16 April, 2020
You may have heard that the federal income tax filing and payment deadline has been extended from April 15, 2020, to July 15, 2020, to provide relief for taxpayers adversely affected by the coronavirus (COVID-19) pandemic. What you may have missed is that the U.S. Treasury Department also extended the April 15, 2020, federal gift tax filing and payment deadline to July 15, 2020.
Filing gift tax returns
Generally, filing Form 709 — “United States Gift (and Generation-Skipping Transfer) Tax Return” is required if you make gifts to or for someone during the year (with certain exceptions, such as gifts to U.S. citizen spouses) that exceed the annual gift tax exclusion ($15,000 for 2019 and 2020). There’s a separate exclusion for gifts to a noncitizen spouse ($155,000 for 2019 and $157,000 for 2020). Also, if you make gifts of future interests, even if they’re less than the annual exclusion amount, a gift tax return is required. Finally, if you split gifts with your spouse, regardless of amount, you must file a gift tax return. As mentioned above, the deadline for filing a gift tax return has been extended to July 15, 2020. Being required to file a form doesn’t necessarily mean you owe gift tax. You’ll owe tax only if you’ve already exhausted your lifetime gift and estate tax exemption ($11.40 million for 2019 and $11.58 million for 2020). And you’re still allowed to request a filing and payment deadline extension to October 15, 2020.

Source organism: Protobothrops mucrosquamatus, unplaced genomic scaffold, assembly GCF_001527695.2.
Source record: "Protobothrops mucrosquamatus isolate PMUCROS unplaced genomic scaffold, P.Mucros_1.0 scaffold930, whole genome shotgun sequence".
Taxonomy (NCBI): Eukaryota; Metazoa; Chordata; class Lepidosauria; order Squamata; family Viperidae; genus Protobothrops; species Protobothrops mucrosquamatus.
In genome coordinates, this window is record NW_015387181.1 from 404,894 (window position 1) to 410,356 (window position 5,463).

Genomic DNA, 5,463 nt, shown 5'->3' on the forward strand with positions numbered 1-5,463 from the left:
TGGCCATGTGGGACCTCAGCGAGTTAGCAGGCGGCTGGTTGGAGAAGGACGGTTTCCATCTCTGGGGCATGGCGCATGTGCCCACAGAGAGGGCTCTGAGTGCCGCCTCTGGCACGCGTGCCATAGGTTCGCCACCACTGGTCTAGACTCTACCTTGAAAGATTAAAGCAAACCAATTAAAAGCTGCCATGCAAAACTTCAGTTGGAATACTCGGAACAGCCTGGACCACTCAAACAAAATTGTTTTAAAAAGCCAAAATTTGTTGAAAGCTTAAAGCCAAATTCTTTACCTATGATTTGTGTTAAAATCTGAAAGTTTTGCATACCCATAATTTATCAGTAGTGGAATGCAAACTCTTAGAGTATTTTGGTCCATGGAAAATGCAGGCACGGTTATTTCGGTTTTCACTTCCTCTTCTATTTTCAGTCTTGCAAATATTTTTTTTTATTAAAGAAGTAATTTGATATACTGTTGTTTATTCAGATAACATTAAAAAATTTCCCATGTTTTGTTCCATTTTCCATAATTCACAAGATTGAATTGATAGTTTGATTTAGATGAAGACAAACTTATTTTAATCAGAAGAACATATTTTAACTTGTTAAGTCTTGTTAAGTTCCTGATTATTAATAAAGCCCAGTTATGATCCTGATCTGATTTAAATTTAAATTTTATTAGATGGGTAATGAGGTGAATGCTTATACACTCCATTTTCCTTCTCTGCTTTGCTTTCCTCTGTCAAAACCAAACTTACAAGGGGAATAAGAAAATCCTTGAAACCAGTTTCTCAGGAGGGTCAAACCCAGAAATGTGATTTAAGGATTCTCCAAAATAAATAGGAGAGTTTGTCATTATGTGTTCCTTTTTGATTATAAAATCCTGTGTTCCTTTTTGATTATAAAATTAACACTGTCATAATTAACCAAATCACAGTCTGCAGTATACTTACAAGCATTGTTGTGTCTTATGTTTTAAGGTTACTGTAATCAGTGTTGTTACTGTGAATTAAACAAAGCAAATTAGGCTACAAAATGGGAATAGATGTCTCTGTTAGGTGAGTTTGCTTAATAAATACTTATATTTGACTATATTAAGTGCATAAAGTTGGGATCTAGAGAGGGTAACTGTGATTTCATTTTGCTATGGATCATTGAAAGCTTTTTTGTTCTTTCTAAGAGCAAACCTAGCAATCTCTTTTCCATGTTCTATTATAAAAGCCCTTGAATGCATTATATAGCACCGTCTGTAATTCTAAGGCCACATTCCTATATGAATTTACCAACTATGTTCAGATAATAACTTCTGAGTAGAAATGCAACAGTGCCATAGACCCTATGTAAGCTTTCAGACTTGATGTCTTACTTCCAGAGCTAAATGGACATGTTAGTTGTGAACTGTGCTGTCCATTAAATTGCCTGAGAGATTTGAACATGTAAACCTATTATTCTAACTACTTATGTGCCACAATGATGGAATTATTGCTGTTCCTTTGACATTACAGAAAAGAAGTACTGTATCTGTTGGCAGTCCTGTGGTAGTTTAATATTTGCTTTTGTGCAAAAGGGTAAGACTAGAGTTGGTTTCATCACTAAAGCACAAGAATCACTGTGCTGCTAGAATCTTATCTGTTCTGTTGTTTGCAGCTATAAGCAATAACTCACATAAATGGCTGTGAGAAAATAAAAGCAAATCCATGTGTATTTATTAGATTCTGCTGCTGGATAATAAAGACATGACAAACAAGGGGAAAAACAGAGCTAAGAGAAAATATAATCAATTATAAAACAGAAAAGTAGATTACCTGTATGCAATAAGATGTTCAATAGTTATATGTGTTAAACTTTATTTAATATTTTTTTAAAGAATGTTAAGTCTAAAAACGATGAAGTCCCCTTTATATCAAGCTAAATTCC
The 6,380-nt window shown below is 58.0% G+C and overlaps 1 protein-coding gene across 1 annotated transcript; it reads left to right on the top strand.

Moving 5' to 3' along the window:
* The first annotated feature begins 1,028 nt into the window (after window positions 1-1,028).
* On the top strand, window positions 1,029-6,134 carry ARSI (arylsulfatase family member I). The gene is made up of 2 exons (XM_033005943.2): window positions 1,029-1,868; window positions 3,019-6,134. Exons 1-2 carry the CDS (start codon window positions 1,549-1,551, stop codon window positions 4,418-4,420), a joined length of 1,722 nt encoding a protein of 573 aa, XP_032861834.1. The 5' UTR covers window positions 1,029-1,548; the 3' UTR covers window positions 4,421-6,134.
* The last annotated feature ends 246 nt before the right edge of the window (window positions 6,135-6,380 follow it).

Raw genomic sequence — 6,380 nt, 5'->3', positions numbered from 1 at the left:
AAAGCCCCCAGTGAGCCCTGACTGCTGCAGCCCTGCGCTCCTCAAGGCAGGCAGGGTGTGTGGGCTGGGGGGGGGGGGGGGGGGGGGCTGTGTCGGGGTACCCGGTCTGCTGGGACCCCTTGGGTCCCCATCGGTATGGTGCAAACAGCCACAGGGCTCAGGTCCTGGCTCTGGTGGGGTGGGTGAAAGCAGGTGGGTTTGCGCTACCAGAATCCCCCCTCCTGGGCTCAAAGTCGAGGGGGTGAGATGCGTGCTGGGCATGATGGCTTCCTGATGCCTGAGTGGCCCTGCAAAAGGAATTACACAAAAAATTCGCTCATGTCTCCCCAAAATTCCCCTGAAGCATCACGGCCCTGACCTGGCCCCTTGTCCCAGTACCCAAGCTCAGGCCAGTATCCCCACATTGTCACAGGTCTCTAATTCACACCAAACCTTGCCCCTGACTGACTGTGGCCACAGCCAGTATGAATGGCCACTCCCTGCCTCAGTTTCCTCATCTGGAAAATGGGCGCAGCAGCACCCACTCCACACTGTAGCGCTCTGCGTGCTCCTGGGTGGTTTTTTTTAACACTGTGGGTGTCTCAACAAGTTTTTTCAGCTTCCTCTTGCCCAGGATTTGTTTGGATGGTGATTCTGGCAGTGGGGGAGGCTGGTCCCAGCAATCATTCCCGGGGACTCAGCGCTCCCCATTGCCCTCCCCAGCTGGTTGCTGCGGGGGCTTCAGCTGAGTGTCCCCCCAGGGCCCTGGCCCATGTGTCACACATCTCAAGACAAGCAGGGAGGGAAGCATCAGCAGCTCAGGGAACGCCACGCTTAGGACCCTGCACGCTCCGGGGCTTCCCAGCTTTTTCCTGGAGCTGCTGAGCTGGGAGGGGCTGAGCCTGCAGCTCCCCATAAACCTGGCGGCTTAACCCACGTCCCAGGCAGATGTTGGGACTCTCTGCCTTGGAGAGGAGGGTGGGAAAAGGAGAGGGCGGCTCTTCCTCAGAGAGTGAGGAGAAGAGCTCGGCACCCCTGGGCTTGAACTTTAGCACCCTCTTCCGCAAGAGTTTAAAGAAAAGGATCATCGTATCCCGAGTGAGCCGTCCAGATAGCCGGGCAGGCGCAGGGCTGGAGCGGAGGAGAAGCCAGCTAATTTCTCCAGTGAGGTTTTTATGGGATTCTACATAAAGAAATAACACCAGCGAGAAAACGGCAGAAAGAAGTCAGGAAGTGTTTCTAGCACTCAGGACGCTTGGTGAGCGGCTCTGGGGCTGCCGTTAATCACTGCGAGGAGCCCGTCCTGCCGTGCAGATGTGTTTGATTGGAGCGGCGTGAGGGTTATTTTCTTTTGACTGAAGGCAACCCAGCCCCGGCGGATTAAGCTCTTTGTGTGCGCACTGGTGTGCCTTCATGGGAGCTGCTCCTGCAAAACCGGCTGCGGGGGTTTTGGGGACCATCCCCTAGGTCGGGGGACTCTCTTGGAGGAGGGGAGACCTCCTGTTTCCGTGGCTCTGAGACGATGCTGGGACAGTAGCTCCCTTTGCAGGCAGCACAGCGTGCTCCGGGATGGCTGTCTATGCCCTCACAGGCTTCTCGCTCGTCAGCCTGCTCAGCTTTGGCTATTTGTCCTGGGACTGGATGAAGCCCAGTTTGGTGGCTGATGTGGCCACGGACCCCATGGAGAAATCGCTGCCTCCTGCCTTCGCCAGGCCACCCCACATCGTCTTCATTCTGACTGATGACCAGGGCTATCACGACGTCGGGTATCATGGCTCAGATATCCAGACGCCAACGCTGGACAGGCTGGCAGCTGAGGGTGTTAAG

Be aware that no interest, penalty or additions to tax for failure to file a Form 709 or to pay federal gift tax will be calculated on the postponed taxes for the period from April 15, 2020 to July 15, 2020. However, interest, penalties and additions to tax will begin to accrue on July 16, 2020.
Estate tax rules and regulations can be complicated. If you need help determining whether a gift tax return needs to be filed, contact us. We’d be pleased to help. Theus Law Offices specializes in a complete range of estate planning and elder law services, including wills, trusts, probate, successions, estate administration and probate litigation. If you need a Louisiana will or trust lawyer, or a succession attorney in Alexandria, Lafayette, Lake Charles, Baton Rouge, New Orleans, Shreveport, Monroe, or elsewhere in Central Louisiana, let our certified estate planning specialist and probate lawyers help you.
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